Archive for September 2010

Greensboro: 10th Anniversary Swing Dance

September 30, 2010

Last weekend the Piedmont Swing Dance Society celebrated its 10th anniversary with a three-day event featuring multiple classes, competitions and two large swing dances with live music.  I covered the event with both a camcorder and a camera.

Taking about 1.5 years of preparation, the event was the largest the swing dance group put on in size and scope, rivaled only in audience size by their 2003 celebration which featured Frankie Manning, one of the founders of Lindy Hop.

The largest challenge shooting both in still photographs and video was the dim lighting conditions.  Fortunately, the ceiling in the room was low and allowed me to bounce the flash from my Canon Speedlite EX II with good results.  Shooting well-exposed video, without the aid of additional lighting, left me little choice but to increase the gain, resulting in grainier, fuzzier image quality.

For more information about the Piedmont Swing Dance Society, you can visit their website at


Asheboro: Quick Tour of the RCC Photography Studio

September 29, 2010

For my PHO-224 multimedia class I was asked to quickly create a one-minute video giving a short tour of Randolph Community College’s photography school.  I shot the movie with a Canon XH-A1 camcorder and used Final Cut Express for editing.  Having a previous background in music composition I wrote the accompanying score using Finale.  I enjoyed all aspects of the production and hope to make the move to more multimedia projects.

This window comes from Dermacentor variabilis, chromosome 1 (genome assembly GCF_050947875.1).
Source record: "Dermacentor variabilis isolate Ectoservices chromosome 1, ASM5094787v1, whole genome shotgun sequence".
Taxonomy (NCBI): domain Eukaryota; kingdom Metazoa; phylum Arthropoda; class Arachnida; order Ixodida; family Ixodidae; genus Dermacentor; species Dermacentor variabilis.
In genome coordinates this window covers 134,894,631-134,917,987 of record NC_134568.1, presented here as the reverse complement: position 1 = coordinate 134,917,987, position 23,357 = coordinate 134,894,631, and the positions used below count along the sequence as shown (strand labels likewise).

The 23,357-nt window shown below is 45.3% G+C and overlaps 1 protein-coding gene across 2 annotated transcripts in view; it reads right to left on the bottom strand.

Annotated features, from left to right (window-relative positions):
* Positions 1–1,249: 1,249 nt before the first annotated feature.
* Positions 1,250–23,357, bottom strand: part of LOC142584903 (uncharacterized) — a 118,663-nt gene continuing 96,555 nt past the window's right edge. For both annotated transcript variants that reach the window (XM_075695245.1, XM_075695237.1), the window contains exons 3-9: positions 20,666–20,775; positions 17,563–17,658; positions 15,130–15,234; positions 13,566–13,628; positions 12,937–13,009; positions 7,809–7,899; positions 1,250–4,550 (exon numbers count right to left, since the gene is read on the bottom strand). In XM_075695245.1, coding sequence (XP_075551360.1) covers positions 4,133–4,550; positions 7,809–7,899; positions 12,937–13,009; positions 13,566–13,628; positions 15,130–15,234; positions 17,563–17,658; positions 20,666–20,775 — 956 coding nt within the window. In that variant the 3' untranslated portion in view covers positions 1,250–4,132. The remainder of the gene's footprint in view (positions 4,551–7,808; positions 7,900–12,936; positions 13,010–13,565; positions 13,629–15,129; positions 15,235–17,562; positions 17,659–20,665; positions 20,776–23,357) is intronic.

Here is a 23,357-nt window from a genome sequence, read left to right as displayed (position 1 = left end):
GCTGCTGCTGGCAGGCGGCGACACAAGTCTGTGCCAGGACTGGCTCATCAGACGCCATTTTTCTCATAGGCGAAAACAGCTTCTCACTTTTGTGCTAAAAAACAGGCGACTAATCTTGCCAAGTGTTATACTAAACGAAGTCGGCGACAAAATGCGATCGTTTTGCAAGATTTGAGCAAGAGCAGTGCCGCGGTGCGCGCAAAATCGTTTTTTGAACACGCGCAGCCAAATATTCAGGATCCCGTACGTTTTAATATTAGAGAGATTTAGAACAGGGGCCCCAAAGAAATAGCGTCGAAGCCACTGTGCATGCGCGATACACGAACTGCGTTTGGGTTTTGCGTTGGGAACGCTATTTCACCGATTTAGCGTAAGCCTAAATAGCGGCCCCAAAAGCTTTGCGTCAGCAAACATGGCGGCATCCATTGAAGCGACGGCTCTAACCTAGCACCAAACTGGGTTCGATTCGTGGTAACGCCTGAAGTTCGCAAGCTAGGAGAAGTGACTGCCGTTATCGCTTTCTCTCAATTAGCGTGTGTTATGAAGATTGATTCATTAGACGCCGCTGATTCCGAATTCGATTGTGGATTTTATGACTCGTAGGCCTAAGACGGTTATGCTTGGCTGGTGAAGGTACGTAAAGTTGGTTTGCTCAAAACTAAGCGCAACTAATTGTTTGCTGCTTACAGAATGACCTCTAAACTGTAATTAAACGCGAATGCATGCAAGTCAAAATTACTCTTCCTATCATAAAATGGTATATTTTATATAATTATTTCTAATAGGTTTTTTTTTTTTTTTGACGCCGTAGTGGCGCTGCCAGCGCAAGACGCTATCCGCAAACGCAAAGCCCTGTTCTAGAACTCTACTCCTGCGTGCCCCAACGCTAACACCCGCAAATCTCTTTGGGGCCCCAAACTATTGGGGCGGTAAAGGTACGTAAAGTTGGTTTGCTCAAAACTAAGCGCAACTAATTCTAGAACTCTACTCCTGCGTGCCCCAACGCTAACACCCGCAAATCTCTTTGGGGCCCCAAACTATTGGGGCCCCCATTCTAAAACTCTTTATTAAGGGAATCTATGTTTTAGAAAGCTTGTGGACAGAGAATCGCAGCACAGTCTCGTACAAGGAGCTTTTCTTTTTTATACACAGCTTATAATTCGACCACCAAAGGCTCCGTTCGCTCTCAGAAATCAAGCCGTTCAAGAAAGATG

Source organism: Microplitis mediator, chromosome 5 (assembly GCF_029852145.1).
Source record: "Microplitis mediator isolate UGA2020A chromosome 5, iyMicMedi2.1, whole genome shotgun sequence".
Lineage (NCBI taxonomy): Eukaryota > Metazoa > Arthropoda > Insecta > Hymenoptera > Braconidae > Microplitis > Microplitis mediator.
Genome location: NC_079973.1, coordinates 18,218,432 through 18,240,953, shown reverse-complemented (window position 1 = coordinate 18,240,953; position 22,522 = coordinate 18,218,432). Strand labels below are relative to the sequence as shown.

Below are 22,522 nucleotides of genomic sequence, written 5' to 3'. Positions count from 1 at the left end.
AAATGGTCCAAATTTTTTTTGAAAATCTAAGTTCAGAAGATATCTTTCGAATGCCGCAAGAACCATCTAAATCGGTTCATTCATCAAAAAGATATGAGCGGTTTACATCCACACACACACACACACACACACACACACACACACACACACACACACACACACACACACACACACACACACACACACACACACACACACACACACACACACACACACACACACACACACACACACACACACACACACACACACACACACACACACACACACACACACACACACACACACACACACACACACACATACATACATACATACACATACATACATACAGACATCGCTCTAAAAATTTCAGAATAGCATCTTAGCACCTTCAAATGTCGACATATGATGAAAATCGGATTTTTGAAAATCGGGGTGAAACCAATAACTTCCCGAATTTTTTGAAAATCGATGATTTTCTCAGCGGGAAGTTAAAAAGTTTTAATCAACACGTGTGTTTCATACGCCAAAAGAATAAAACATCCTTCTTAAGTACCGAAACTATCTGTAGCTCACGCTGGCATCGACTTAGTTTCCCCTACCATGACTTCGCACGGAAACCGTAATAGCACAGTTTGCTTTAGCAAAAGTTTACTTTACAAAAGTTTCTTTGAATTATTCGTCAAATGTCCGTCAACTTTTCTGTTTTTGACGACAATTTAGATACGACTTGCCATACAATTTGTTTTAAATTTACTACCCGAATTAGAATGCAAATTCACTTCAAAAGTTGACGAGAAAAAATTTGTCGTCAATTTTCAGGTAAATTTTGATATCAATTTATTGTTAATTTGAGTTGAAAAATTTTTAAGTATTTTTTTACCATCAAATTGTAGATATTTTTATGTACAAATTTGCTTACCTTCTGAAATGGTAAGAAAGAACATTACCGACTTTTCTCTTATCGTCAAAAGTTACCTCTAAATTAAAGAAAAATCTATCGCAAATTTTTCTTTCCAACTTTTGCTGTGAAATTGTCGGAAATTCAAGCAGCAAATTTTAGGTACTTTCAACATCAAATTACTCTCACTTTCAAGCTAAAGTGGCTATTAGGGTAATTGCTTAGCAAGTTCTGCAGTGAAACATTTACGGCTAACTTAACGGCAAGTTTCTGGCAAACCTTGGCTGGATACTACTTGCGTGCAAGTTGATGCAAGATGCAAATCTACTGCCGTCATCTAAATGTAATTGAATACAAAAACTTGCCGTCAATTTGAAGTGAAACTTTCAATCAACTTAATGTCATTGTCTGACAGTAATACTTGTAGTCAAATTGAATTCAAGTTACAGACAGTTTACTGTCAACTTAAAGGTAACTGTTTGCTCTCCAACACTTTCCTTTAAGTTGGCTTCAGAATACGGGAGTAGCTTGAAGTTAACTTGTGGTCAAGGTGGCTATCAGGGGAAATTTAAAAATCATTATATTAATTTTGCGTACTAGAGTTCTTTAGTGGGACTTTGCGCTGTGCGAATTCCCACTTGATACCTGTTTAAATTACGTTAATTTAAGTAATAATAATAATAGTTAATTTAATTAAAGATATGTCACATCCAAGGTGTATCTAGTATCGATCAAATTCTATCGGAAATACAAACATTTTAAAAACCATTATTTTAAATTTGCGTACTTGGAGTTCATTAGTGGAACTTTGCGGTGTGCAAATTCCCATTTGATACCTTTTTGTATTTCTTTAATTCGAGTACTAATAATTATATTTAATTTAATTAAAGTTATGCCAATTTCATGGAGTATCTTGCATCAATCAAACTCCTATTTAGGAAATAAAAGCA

Aberdeen: Civil War Reenactment

September 28, 2010

From September 24-26th, the Malcom Blue Farm held its 41st annual Historical Crafts & Farmskills Festival.  Some of the attractions included cloggers, horse-drawn carriage rides and traditional craftmaking demonstrations.  Searching for a specific story to focus on, I chose the Civil War reenactment of the Battle of Monroe’s Crossroads performed by the 26th North Carolina.

An 1841 smooth-bore Spanish cannon is fired.  It was still in use during the Civil War, particularly by the Confederate army.

Also known as the “Battle of Fayetteville Road”, the battle occurred east of Aberdeen in March 10, 1865, in the early morning.  Accompanying Sherman as his army marched through North Carolina, the calvary division of Union Brigadier General Judson Kilpatrick was ambushed by Lieutenant General Wade Hampton’s calvary division.

A Confederate infantryman reloads his rifle as his unit advances on retreating Union lines.

“Lt. Wade’s goal was to capture Kilpatrick and he nearly succeeded,” explained reenactor Dennis Brooks.  “Kilpatrick was residing in the Monroe house.  He came outside and encountered several Confederate soldiers looking for him.  Because he was only dressed in his nightgown, they did not recognize him.”